Leukaemia is a cancer of the white blood cells (leukocytes) and the term Leukaemia comes from the Greek words for white and blood. Leukaemia accounts for about 30% to 40% of all childhood cancers in Singapore and throughout the world1. Leukaemia starts in the bone marrow, the spongy internal part of the bones where new blood is made, and the abnormal white blood cells then spread to the blood stream.
As white blood cells are defective in children with Leukaemia, affected children may experience increased episodes of fever and infections. These children may also be anaemic as Leukaemia affects the bone marrow's production of oxygen-carrying red blood cells. The child might appear paler than usual and tire more easily.
Prior to examination of the child, a detailed medical history has to be obtained by the doctor which will include the medical history of the child's family members. A physical examination will be performed to look for signs suggestive of Leukaemia such as enlarged lymph nodes, liver or spleen. There may also be features of anaemia and thrombocytopenia (low blood platelet count). A neurological examination including examination of the eyes will also be performed and particularly for boys, the genitalia (testes) will be examined for the presence of swelling which is suggestive of Leukaemic infiltrates.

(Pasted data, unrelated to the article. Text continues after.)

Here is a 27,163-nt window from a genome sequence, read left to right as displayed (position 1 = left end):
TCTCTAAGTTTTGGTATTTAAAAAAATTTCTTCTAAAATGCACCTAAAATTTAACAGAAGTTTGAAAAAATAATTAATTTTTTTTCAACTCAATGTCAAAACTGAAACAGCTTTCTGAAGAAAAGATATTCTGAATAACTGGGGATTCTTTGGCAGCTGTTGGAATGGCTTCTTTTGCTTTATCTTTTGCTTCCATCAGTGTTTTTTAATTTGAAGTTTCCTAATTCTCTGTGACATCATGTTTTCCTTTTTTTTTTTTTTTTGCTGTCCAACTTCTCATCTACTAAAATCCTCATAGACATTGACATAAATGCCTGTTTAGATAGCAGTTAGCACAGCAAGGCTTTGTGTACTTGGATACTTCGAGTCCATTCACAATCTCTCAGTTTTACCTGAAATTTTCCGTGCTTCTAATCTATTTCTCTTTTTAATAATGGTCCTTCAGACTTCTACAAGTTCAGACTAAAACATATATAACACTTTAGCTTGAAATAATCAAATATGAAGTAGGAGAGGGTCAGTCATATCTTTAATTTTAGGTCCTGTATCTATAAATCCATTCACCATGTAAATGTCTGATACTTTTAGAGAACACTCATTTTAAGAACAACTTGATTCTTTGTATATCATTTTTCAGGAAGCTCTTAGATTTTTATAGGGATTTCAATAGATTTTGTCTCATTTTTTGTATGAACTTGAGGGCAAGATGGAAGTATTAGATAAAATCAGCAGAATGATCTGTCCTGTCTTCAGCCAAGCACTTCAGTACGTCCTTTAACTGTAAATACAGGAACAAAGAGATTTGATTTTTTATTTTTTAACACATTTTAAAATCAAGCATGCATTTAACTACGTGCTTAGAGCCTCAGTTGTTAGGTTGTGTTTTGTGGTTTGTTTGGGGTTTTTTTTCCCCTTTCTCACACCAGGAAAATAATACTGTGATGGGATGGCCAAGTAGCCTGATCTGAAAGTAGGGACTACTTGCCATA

ALL, AML and chronic Leukaemia are all treated with different chemotherapy drugs. The aim is to kill all the Leukaemia cells in the body but this usually damages the neighbouring healthy cells. In recent years, new drugs that target specific parts of cancer cells have been developed. These drugs work differently from standard chemotherapy drugs and generally have different and less severe side effects.